Mapex Janus Ergo Double Pedal
One particular section of the drumming society of the world are really going to like this pedal. These people have been ignored and shunned by generations of gear manufacturers who are obviously jealous or embarrassed by people who are well endowed in this particular area. Yes, that’s right… we are talking people with big feet. Well, that’s all going to change now as Mapex are on our side…
Okay, so that’s a bit over the top, but I must admit that until I put my feet on the foot plates on this pedal, I had taken for granted the fact that I was never going to get my whole foot flat on one again. This is the first pedal I have ever been able to get my whole (size 13) foot onto. It’s something I haven’t experienced since I was about twelve and I had forgotten quite how nice it was. Lets get this straight at the off though, this is not just for people with big feet, but it’s the only one I can think of that does cater for the larger footed drummer. But I am waffling, so lets get on with it.
Mapex have used the Janus name before on their combined hi hat/double bass drum pedal, but this time Janus refers to a whole range of pedals and associated hardware which will be appearing on these shores in the very near future. Janus was the two faced god of (strangely) windows and doors – something to do with looking in different directions at the same time or achieving to opposing thing at the same time, hence the combined hi hat/ pedal thing. However, depending on which web site you do your research on, he also appears to be the god of all things that swing both ways, not just doors, interesting but true, and not at all connected with this review.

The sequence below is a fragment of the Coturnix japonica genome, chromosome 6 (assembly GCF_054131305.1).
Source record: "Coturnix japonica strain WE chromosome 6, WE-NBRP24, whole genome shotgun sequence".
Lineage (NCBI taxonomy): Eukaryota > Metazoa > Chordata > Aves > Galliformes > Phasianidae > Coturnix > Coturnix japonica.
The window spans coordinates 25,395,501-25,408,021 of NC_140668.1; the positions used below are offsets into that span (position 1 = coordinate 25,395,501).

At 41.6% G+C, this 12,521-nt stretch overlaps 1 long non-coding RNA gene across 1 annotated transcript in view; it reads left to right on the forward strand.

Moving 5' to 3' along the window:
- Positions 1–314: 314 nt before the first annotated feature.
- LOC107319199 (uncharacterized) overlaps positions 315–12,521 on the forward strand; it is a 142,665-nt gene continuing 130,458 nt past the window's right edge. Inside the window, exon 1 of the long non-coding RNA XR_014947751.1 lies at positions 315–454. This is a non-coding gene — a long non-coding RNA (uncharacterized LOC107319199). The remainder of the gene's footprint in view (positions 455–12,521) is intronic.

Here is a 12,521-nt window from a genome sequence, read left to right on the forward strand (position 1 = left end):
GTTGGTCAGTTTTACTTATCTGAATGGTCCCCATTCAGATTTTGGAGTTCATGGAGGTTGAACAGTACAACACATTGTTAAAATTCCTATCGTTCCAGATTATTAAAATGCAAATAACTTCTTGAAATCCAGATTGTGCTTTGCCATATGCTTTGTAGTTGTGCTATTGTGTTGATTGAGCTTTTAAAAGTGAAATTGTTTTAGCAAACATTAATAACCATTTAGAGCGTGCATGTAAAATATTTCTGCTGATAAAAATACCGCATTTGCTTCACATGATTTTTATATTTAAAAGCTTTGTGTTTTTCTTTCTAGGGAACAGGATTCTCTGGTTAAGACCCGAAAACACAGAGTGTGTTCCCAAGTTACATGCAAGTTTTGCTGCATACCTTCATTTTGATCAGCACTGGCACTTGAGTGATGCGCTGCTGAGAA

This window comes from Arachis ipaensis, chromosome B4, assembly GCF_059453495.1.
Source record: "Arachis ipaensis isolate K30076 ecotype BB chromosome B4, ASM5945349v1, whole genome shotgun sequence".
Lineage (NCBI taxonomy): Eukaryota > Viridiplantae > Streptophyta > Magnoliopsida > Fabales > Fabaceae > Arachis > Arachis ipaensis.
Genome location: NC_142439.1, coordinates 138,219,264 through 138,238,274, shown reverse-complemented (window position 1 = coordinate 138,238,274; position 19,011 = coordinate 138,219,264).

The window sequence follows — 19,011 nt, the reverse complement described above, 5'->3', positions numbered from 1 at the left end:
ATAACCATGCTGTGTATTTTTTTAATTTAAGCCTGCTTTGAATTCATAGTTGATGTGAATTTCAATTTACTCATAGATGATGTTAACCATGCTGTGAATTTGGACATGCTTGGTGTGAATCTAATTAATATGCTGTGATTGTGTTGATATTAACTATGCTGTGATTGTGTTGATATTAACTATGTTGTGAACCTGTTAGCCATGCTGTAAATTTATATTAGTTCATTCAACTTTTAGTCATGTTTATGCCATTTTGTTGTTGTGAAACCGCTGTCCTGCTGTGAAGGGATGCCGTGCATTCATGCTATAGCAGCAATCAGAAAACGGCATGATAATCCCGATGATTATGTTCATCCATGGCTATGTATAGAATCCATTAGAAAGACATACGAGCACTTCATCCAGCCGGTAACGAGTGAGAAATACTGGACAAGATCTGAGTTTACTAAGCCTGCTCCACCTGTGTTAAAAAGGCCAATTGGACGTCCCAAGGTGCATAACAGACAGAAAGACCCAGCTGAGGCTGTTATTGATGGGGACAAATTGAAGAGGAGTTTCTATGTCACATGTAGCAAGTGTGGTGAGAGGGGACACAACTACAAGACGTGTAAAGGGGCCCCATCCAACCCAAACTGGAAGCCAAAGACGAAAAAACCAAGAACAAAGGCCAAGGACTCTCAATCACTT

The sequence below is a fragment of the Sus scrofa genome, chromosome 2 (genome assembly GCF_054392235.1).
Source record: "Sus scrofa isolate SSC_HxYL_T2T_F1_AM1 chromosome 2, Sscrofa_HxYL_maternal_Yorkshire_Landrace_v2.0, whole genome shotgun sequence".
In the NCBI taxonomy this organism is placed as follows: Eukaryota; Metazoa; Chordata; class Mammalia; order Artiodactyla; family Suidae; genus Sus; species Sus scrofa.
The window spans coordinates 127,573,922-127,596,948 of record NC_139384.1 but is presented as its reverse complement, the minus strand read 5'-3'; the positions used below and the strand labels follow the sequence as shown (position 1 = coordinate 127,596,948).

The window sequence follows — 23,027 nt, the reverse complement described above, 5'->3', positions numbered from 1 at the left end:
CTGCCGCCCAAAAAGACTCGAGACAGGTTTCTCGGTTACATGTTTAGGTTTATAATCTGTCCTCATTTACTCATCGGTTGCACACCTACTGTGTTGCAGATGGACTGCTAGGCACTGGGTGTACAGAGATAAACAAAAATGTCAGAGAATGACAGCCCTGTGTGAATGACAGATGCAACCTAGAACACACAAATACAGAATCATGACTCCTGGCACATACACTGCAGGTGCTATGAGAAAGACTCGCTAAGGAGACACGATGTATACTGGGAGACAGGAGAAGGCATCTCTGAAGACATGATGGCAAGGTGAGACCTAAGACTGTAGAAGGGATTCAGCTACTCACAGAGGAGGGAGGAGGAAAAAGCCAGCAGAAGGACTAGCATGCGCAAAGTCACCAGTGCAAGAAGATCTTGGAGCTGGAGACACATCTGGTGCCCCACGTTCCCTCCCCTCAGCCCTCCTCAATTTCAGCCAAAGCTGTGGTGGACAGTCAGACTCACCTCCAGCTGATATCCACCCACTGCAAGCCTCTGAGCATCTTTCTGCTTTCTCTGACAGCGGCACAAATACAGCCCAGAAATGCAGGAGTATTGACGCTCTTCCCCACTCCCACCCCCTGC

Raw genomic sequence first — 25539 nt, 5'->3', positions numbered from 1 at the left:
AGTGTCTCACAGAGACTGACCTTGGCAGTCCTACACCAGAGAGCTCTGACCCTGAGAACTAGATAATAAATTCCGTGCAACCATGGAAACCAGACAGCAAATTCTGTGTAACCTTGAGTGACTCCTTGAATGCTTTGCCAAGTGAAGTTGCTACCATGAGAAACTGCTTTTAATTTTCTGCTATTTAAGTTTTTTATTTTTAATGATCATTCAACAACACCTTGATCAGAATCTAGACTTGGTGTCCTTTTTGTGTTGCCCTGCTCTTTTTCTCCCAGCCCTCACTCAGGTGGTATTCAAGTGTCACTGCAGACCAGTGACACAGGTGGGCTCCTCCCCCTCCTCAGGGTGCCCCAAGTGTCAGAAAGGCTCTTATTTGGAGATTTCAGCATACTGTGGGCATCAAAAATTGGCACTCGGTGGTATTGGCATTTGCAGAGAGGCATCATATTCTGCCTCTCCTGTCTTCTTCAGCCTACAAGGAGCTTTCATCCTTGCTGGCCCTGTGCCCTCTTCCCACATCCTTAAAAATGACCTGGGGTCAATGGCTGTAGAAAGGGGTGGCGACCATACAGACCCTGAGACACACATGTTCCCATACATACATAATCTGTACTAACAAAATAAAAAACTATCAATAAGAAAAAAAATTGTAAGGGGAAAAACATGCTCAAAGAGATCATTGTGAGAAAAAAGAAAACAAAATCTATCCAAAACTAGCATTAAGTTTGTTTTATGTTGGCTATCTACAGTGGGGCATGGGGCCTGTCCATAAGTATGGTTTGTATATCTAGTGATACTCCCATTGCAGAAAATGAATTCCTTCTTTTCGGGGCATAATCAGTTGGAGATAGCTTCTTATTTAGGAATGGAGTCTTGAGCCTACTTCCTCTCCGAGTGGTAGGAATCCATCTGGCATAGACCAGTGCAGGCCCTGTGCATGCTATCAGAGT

The pedal itself doesn’t look, to my mind, drastically different. It has a plate at the bottom that rests on the floor, a footplate and a frame and two beaters. It looks like perfectly respectable ‘normal’ pedal, and indeed you can take it out of the box and use it as such and this could be the pedal for you, but if you want to customise a pedal so it’s exactly to your own specification, then this could probably be the pedal for you too. I guess that this is the Janus influence, to be as simple and/or as complicated as you want it to be, both at the same time.